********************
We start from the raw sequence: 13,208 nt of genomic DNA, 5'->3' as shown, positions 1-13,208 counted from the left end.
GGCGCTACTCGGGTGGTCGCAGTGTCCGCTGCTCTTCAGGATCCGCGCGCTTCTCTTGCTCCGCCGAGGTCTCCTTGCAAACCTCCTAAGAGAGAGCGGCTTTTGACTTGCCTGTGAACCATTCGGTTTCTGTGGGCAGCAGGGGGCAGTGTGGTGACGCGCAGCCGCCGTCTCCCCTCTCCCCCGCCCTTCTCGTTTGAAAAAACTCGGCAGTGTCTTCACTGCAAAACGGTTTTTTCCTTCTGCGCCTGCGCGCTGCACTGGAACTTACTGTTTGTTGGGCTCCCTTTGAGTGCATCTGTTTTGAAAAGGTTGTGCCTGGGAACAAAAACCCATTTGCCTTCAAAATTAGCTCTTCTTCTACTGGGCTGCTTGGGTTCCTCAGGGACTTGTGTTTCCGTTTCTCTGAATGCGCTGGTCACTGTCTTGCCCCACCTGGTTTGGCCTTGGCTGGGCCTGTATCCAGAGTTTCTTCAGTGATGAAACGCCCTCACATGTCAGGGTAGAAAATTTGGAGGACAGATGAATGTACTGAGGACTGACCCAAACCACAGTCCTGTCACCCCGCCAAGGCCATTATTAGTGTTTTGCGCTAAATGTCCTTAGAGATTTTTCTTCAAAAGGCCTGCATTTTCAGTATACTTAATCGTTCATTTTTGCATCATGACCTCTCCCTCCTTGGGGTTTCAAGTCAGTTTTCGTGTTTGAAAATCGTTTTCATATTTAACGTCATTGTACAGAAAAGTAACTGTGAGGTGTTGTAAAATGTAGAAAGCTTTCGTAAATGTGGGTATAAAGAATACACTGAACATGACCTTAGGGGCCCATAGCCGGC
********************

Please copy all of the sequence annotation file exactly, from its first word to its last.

We start from the raw sequence: 13,208 nt of genomic DNA, 5'->3' as shown, positions 1-13,208 counted from the left end.
GGCGCTACTCGGGTGGTCGCAGTGTCCGCTGCTCTTCAGGATCCGCGCGCTTCTCTTGCTCCGCCGAGGTCTCCTTGCAAACCTCCTAAGAGAGAGCGGCTTTTGACTTGCCTGTGAACCATTCGGTTTCTGTGGGCAGCAGGGGGCAGTGTGGTGACGCGCAGCCGCCGTCTCCCCTCTCCCCCGCCCTTCTCGTTTGAAAAAACTCGGCAGTGTCTTCACTGCAAAACGGTTTTTTCCTTCTGCGCCTGCGCGCTGCACTGGAACTTACTGTTTGTTGGGCTCCCTTTGAGTGCATCTGTTTTGAAAAGGTTGTGCCTGGGAACAAAAACCCATTTGCCTTCAAAATTAGCTCTTCTTCTACTGGGCTGCTTGGGTTCCTCAGGGACTTGTGTTTCCGTTTCTCTGAATGCGCTGGTCACTGTCTTGCCCCACCTGGTTTGGCCTTGGCTGGGCCTGTATCCAGAGTTTCTTCAGTGATGAAACGCCCTCACATGTCAGGGTAGAAAATTTGGAGGACAGATGAATGTACTGAGGACTGACCCAAACCACAGTCCTGTCACCCCGCCAAGGCCATTATTAGTGTTTTGCGCTAAATGTCCTTAGAGATTTTTCTTCAAAAGGCCTGCATTTTCAGTATACTTAATCGTTCATTTTTGCATCATGACCTCTCCCTCCTTGGGGTTTCAAGTCAGTTTTCGTGTTTGAAAATCGTTTTCATATTTAACGTCATTGTACAGAAAAGTAACTGTGAGGTGTTGTAAAATGTAGAAAGCTTTCGTAAATGTGGGTATAAAGAATACACTGAACATGACCTTAGGGGCCCATAGCCGGC